How to Parse a CSV File with Ruby

Ruby makes everything a breeze, including parsing different files like CSVs.

There are three steps involved in this process - accessing the CSV, parsing it, and then iterating through it.


Accessing a CSV File With Ruby

In order to parse our CSV file, our Ruby code needs to be able to access it so it can later map through and parse each row.

Accessing a CSV in a Ruby Script

If you are running a Ruby script in the Rails console, you can upload your CSV file onto your Rails server and parse it directly from there.

For example, if we have a project called Testsuite, we could navigate to that directory:

  • Create (such as touch example.csv) or copy a file into the Testsuite directory
  • Open up the console by running rails console
  • Verify that you can access the CSV by running File.read("example.csv") and check the result

Then we can focus on parsing this CSV file, you can skip to parsing CSVs.

Accessing CSV in a Ruby on Rails Application

If you want to build a feature around programmatically parsing CSVs in a Rails app, we won't be able to manually upload them as we did in the above example.

Instead, we need to download the CSV to our server or pull it from an external source like an AWS S3 bucket.

If We Have the URL of the CSV

We can make a request to the given endpoint and store the response as a variable.

table = Net::HTTP.get_response(URI.parse('https://example.com/data/table.csv'))
file = StringIO.new(table)

And now we can call file.read and parse the CSV within Ruby!

If the CSV is Stored in AWS S3

If we store CSVs in S3, we could use the aws-sdk gem to connect to AWS and pull it like so:

bucket = Aws::S3::Resource.new.bucket("bucket_name")
file = bucket.object("path_to_file").get.body.string
data = CSV.parse(file, col_sep: "\t", headers: true).map(&:to_h)

The resulting data variable would be a list of rows in a hash format. Each row would be a hash where the column header is the key and the value of that column is the value for that key.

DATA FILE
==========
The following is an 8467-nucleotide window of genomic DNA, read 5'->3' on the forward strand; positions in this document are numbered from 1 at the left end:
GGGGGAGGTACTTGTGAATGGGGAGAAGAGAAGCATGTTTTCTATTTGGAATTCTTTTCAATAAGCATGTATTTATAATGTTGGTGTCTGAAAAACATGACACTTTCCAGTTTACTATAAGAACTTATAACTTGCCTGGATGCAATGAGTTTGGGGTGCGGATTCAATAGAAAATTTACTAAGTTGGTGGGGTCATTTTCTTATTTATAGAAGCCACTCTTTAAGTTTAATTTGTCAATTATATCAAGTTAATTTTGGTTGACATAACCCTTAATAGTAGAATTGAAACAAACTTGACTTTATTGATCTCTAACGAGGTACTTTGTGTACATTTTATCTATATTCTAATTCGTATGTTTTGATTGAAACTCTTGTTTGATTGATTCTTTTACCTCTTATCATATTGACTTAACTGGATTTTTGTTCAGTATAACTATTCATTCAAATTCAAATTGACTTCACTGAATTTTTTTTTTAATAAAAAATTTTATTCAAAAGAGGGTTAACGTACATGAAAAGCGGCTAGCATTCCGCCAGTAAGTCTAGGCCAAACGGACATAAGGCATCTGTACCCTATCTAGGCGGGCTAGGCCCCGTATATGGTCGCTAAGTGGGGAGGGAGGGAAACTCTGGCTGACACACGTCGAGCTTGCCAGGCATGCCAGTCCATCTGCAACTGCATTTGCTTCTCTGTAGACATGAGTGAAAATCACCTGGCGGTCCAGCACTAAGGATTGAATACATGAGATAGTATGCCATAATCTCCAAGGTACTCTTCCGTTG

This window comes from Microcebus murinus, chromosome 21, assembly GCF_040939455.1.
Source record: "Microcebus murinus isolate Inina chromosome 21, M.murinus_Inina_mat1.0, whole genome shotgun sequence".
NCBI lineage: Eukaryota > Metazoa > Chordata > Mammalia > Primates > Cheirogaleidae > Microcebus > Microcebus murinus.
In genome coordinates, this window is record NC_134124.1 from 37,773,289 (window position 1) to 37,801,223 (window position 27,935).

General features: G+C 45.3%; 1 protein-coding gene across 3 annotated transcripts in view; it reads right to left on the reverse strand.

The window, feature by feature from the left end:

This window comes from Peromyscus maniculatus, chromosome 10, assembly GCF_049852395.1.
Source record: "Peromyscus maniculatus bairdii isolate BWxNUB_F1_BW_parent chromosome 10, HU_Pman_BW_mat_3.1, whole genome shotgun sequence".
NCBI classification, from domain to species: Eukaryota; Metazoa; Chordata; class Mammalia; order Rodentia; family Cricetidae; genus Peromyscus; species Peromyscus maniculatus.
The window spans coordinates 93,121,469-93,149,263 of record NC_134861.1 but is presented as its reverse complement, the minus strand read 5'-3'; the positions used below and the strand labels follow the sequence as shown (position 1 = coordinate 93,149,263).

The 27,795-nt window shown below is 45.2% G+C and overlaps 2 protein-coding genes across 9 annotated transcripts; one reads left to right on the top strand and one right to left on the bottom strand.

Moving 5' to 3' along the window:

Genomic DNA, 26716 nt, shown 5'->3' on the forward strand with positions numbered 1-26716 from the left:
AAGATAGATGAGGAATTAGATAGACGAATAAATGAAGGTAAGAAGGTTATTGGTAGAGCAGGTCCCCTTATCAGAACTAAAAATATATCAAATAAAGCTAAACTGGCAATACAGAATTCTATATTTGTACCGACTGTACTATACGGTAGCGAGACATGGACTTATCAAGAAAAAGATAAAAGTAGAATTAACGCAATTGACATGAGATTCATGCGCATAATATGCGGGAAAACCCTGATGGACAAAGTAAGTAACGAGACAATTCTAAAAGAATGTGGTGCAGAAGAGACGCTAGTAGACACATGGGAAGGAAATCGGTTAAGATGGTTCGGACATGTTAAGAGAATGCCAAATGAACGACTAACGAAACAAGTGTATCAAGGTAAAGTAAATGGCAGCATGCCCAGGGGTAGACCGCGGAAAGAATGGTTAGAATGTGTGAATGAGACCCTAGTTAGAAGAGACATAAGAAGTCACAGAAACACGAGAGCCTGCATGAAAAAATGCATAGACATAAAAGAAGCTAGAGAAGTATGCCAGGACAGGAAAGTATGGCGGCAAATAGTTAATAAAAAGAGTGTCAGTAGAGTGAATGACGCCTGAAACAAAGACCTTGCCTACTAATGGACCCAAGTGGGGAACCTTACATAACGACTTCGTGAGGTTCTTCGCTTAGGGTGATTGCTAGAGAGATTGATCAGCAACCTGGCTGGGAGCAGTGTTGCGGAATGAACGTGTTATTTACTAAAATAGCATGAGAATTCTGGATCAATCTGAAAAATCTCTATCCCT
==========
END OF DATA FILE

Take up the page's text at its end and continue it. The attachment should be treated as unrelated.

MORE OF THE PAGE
This approach combines both downloading the CSV and parsing it into a list that we can iterate over. You can skip to iterating a CSV here.


Parsing a CSV File With Ruby

Once we have a CSV, iterating over its rows is pretty straightforward.

Ruby allows us to open files by calling File.read and we can parse CSV files by calling CSV.parse on the resulting file.

Combine both calls and we can parse a CSV like this:

file = CSV.parse(File.read("filename.csv"), headers: true)

Note, it's optional but I like to include the headers: true argument as it makes this a little easier to parse and any code that deals with this CSV will be easier to maintain.

The headers: true argument allows us to access each row of our CSV in the format of a ruby hash.

You can see the first row and what this format will look like by calling:

file.first

And the result will be a hash of column headers and values for each column in the given row. (In this case file.first gives us the first row.)

{
   "id": 1,
   "name": "Testsuite",
   "score": 100
}

The specific keys and values of the hash will match the columns of your specific CSV file, where the keys are the column headers and the values are the row's values.


How to Iterate Over Our CSV

So we can access our CSV and have parsed it into an iterable format.

Now we can do something with it.

Since CSV.parse results in a list of rows, we can iterate over our file like so:

file.each do |row|
    # Do something with this row
end

And since each row has been formatted as a Ruby hash, we can access each column of the row with the standard Ruby hash syntax.

total_score = 0

file.each do |row|
   puts "#{row['name']} is the best!"
   total_score += row['score']
end

And that's it!

Once you have a good understanding for how to parse and map through a CSV file's rows, you can do anything you want with a CSV.

For example, instead of just reading CSVs we can easily allow CSV downloads from our application by exporting data as a CSV.

I hope this was helpful and gave you a full understanding of CSV parsing in Ruby!

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